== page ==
10 questions for Phillip Addis: Pyramus and Thisbe

Canadian Baritone Phillip Addis “is praised for his creamy, bright, smooth voice as much as for his spell-binding, daring, yet sensitive interpretations. A rising star on the international stage, Addis has performed in opera, concerts and recitals throughout Canada, the United States, Europe and Japan.” (additional biographical info can be found on his website)

Addis has already made an impact on the Toronto stage, especially impressive as Don Giovanni in the Opera Atelier production in 2011.

Addis returns to the Canadian Opera Company (where he debuted in their production of la Boheme in 2013) in October in  Pyramus and Thisbe, a program combining operas from the 17th and 21st centuries.  I asked Addis ten questions: five about himself and five about the upcoming project.

1) Are you more like your father or your mother?

My parents were very supportive as I found my way through my education, despite being very surprised when I switched from the sciences to music and then specifically to vocal studies. I certainly have inherited traits from both of them that have been useful in being myself both on and off the stage. They both have good singing voices and a strong memory for songs and lyrics, far better than my memory has ever been. They are great collaborators in their fields, and this has been a good example to me as I strive to put projects ahead of my own ego.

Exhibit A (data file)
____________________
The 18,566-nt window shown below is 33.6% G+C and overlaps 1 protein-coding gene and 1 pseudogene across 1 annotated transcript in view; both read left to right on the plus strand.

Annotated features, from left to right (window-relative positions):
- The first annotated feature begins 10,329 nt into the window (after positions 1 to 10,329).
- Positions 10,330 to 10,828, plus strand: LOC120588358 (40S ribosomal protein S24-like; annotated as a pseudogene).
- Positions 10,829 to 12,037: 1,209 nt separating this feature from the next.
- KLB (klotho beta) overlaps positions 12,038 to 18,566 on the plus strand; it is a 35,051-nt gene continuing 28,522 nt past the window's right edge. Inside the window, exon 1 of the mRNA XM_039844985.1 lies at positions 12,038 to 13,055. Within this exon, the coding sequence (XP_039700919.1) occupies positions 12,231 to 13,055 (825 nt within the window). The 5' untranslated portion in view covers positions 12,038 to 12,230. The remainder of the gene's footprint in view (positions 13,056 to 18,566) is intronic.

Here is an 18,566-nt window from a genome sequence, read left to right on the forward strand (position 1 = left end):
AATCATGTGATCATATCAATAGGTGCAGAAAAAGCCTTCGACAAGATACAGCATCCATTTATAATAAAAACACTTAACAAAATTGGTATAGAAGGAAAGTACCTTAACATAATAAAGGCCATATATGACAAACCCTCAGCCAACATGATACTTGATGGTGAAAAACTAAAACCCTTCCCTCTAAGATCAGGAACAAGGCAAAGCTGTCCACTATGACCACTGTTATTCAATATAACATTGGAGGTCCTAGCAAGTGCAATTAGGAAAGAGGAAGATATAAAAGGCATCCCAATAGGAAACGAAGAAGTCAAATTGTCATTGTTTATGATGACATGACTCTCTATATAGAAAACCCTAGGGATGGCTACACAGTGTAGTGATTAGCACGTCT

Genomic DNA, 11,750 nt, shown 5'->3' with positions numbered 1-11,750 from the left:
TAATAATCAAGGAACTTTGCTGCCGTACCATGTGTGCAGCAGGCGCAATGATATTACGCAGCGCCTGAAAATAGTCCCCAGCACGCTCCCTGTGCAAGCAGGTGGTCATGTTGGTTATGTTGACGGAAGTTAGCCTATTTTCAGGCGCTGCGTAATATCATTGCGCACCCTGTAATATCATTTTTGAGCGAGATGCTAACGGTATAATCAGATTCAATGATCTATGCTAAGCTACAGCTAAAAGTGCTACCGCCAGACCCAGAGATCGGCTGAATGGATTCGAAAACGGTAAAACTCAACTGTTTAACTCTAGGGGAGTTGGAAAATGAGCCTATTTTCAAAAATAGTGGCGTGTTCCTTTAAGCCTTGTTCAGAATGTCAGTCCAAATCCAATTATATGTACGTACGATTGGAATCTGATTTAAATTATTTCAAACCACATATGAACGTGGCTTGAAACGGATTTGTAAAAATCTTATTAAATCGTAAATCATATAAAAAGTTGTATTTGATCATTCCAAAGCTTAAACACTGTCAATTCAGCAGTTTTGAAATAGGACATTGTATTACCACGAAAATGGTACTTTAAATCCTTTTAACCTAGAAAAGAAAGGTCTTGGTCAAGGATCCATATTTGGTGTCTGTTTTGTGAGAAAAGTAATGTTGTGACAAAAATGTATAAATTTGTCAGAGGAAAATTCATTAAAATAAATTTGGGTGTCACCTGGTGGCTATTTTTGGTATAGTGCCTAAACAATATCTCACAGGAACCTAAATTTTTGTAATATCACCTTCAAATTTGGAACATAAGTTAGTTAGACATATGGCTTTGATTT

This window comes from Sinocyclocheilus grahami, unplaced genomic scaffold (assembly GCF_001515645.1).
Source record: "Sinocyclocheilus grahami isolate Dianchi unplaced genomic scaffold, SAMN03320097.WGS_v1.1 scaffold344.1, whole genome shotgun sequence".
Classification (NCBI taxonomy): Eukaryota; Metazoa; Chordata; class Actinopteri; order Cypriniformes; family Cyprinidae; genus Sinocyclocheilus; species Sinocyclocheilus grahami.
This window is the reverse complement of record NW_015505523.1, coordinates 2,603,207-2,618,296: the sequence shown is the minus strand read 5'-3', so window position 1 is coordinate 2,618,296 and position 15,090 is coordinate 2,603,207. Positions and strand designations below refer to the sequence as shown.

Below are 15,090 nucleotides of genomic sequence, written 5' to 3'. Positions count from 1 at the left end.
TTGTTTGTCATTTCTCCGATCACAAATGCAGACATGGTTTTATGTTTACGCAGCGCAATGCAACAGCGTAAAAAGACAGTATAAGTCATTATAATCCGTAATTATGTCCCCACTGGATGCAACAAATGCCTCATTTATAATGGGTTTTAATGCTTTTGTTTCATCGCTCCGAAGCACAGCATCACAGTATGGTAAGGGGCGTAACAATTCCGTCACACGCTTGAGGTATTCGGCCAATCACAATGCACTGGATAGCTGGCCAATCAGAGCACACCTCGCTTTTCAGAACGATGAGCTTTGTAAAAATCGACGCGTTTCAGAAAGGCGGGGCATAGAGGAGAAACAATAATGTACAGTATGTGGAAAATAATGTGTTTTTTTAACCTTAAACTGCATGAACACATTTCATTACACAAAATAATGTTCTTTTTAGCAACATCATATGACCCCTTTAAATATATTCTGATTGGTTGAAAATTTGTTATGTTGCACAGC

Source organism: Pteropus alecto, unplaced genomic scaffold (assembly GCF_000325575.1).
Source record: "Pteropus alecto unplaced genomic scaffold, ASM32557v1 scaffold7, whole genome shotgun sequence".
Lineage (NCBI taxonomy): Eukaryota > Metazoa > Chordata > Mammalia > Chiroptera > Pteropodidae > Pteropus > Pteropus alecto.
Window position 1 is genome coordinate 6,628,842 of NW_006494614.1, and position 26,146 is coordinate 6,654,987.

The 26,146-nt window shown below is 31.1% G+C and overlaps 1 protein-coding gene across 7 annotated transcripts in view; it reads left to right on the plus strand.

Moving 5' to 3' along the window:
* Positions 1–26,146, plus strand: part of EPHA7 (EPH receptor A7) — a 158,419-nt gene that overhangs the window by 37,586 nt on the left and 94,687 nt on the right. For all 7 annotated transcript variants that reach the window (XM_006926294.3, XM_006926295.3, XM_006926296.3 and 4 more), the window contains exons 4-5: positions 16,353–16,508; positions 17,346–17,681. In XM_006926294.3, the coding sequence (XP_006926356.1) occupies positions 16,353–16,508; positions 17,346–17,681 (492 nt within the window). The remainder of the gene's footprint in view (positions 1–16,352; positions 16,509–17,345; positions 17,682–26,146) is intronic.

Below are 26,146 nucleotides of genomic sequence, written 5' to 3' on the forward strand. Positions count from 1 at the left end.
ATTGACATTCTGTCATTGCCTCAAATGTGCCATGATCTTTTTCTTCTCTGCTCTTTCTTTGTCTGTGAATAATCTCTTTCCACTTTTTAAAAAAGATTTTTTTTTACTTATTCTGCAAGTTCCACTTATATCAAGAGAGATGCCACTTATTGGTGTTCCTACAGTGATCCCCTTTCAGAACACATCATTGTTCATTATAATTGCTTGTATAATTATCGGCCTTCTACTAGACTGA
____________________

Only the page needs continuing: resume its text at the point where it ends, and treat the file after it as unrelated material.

2) What is the best thing about being a singer?

As French Lt. Audebert in the Opéra de Montréal production of Silent Night (photo: Philip Groshong)

The greatest reward is the experience of using one’s body as an instrument of the mind, in sync with one’s musical partners, and feeling the rush of pleasure when the imagined ideal is fairly realised. Basically, when things go even better than rehearsed thanks to adrenaline.

3) Who do you like to listen to or watch?

I like to be surprised, whether by a comedian who sheds new light on a subject, a musician who ruptures my prejudices about how a sound can be used, or a filmmaker who leads me down one path, only to reach an unanticipated destination. These three things meet at a point known as the musical-parody/comedy video.

4) What ability or skill do you wish you had, that you don’t have?

Organisation. I would probably achieve more of my dreams if I knew how to  plan to make them happen.

5) When you’re just relaxing and not working what is your favourite thing to do?

I don’t have one favourite activity. A short list would include connecting with my wife over food and drink; reading, playing and creating with my son; getting slightly lost while exploring new places; stargazing; birding; and photography.

Baritone Phillip Addis

Baritone Phillip Addis

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Five more about the upcoming COC production Pyramus and Thisbe.

1. Please talk about Barbara Monk Feldman’s vocal writing, and how it feels to sing her composition.

Singing Pyramus and Thisbe is challenging not in its virtuosity but in its minimalism. In rehearsal we are striving for such a spare aesthetic that we are having to let go of habit, ego and expectation in order to participate in any given moment. There is very little dynamic variation and the range of my part is just an octave, meaning that any move towards the extremes of these narrow parameters is more deeply felt, like one wave on otherwise still waters.